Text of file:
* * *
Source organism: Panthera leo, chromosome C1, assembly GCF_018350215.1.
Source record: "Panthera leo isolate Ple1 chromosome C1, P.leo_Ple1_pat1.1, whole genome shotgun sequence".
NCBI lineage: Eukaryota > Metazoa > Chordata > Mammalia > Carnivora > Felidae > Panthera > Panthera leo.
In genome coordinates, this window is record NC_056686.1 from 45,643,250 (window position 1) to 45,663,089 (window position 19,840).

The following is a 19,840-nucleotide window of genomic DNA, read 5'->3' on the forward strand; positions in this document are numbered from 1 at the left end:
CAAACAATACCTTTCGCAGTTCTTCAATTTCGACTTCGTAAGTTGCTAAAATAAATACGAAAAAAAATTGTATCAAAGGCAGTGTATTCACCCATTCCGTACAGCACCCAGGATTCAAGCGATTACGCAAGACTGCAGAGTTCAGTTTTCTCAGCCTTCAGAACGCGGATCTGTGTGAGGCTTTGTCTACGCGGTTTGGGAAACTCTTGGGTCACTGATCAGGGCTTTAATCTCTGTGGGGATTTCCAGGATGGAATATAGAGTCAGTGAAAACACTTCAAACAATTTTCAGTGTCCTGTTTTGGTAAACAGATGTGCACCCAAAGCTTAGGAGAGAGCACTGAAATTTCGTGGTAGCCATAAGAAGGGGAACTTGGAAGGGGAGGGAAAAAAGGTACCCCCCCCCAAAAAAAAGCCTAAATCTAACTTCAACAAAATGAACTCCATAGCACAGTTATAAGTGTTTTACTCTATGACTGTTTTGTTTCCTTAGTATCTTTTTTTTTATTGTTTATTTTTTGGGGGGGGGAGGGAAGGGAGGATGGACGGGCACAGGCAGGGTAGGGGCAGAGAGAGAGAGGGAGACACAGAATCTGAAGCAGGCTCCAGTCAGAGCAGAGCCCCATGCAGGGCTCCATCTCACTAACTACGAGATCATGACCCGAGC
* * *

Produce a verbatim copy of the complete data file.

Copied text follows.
Source organism: Panthera leo, chromosome C1, assembly GCF_018350215.1.
Source record: "Panthera leo isolate Ple1 chromosome C1, P.leo_Ple1_pat1.1, whole genome shotgun sequence".
NCBI lineage: Eukaryota > Metazoa > Chordata > Mammalia > Carnivora > Felidae > Panthera > Panthera leo.
In genome coordinates, this window is record NC_056686.1 from 45,643,250 (window position 1) to 45,663,089 (window position 19,840).

The following is a 19,840-nucleotide window of genomic DNA, read 5'->3' on the forward strand; positions in this document are numbered from 1 at the left end:
CAAACAATACCTTTCGCAGTTCTTCAATTTCGACTTCGTAAGTTGCTAAAATAAATACGAAAAAAAATTGTATCAAAGGCAGTGTATTCACCCATTCCGTACAGCACCCAGGATTCAAGCGATTACGCAAGACTGCAGAGTTCAGTTTTCTCAGCCTTCAGAACGCGGATCTGTGTGAGGCTTTGTCTACGCGGTTTGGGAAACTCTTGGGTCACTGATCAGGGCTTTAATCTCTGTGGGGATTTCCAGGATGGAATATAGAGTCAGTGAAAACACTTCAAACAATTTTCAGTGTCCTGTTTTGGTAAACAGATGTGCACCCAAAGCTTAGGAGAGAGCACTGAAATTTCGTGGTAGCCATAAGAAGGGGAACTTGGAAGGGGAGGGAAAAAAGGTACCCCCCCCCAAAAAAAAGCCTAAATCTAACTTCAACAAAATGAACTCCATAGCACAGTTATAAGTGTTTTACTCTATGACTGTTTTGTTTCCTTAGTATCTTTTTTTTTATTGTTTATTTTTTGGGGGGGGGAGGGAAGGGAGGATGGACGGGCACAGGCAGGGTAGGGGCAGAGAGAGAGAGGGAGACACAGAATCTGAAGCAGGCTCCAGTCAGAGCAGAGCCCCATGCAGGGCTCCATCTCACTAACTACGAGATCATGACCCGAGC